There are many reasons for which one might need some extra time off of work. Perhaps the arrival of a new child is imminent, one’s spouse is injured during a military deployment, or a loved one has fallen ill or been involved in an accident.
Whatever the reason, managing medical appointments, prescription refills, and errands leaves little room to contemplate the logistics of getting time off. This is where Washington state’s Paid Family and Medical Leave Act (PFMLA) comes in.
A state law poised to take effect in January 2020, PFMLA requires businesses to grant employees 12 weeks (or more, depending on specific circumstances) of paid leave annually for specific health- or family-related needs, such as the birth of a child, the adoption or foster care of a child, a serious health condition affecting oneself or a family member, and supporting an active duty military family member who is deployed to a foreign country.
When an employee takes this leave, the law safeguards most of those individuals from termination or discrimination, and continues an employee’s health benefits while he or she is away from work.
Federal employees and certain tribes are exempt from PFMLA.
The state law differs from its federal counterpart, the federal Family and Medical Leave Act (FMLA), which was enacted in 1993, in that time off is paid rather than unpaid. Once PFMLA is in place, employees complete a form online and, if approved, receive a check from the state for up to 90 percent or $1,000 of that individual’s pay. Washington is one of only four other states (and the District of Columbia) that has launched such an act.
Many businesses already are feeling its impact. On Jan. 1, employers should have begun collecting premiums for these benefits.
According to the state, employees are responsible for .253 percent out of .4 percent of their gross pay, with employers making up the difference. However, employers may pay the full amount if they desire.
Shannon Lawless, a Seattle attorney who has been busy counseling her business clients and working directly with the Washington Employment Security Department, said she is concerned many employers have either not heard about, or have not yet begun, collecting the necessary premiums from employees.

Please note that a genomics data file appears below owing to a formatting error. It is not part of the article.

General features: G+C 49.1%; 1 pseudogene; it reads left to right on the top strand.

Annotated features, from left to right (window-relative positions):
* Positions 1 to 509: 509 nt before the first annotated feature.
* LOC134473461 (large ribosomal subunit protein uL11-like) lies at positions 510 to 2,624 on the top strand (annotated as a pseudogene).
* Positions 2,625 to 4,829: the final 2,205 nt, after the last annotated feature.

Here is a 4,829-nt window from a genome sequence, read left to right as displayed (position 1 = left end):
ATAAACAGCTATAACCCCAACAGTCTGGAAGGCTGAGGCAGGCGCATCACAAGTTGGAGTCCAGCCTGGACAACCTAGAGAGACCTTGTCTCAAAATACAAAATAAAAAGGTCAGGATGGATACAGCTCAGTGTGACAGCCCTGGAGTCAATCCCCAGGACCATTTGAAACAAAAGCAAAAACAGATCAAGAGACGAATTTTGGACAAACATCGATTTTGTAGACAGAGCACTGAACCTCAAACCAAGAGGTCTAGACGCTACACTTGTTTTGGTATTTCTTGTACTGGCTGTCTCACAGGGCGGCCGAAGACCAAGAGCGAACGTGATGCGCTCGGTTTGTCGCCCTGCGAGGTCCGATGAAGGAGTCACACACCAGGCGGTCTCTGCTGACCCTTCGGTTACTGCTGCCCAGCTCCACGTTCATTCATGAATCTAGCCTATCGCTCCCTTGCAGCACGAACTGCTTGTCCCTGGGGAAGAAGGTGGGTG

“The main thing I want employers to know right now is that they are going to owe premiums at the end of (the first quarter),” Lawless said. “By April 30, they are going to have to log in and pay premiums on the gross wages of their employees. I don’t want to see any employers get caught unaware.”
Lawless said that despite the potential growing pains businesses could endure while the law is implemented and leave policies are changed, she believes it will be a great benefit to workers, especially those who need time off to be caregivers for loved ones.
“This is going to really change the space of work and leave for the employees in Washington state,” she said. “This law defines ‘family member’ really broadly, so it includes paid leave to care give for not only your own aging parents who have a serious health condition but also a spouse’s parent, (as well as) children who are over age 18. So, if you have an adult child with a serious health condition and they need a caregiver, you can get wage replacement.”
Here are some tips for making sure your business is ready for the 2020 launch of PFMLA.
Individual businesses need to decide whether it is best to stick with state funding or implement a voluntary (self-funded) plan for paid family leave, paid medical leave, or both. This will require an employer to reflect on its current leave of absence policies, short-term disability insurance offerings, and the company’s financial standing.
Before a business assigns the payroll deduction to its employees, it must first notify all workers ahead of time.
If a business isn’t already collecting payroll deductions, it needs to immediately, said Lawless. Each employer should coordinate with its human resources department, payroll department, or outsourced vendor to learn what logistical steps are needed to begin withholding the new payroll taxes. If a business missed collection during the month of January, it cannot collect for that time and must pay missed premiums out of pocket.
Only a portion of PFMLA’s .4 percent tax is paid by the employee, while the employer is required to pay the deficit (or the full amount if they elect to do so). It is important to keep this in mind when setting operating budgets moving forward. Include, as an expense, the employer’s portion of paid family and medical leave premiums or the cost of your voluntary plan if applicable.
The Washington Employment Security Department will continue to roll out updates as available. Lawless said by mid-year it should be a good time to consider updating company handbooks to reflect the new leave policies. Once those have been finalized, distribute those updated handbooks and destroy outdated versions.
For more guidelines on what to expect from PFMLA and what illnesses qualify for leave, consult paidleave.wa.gov.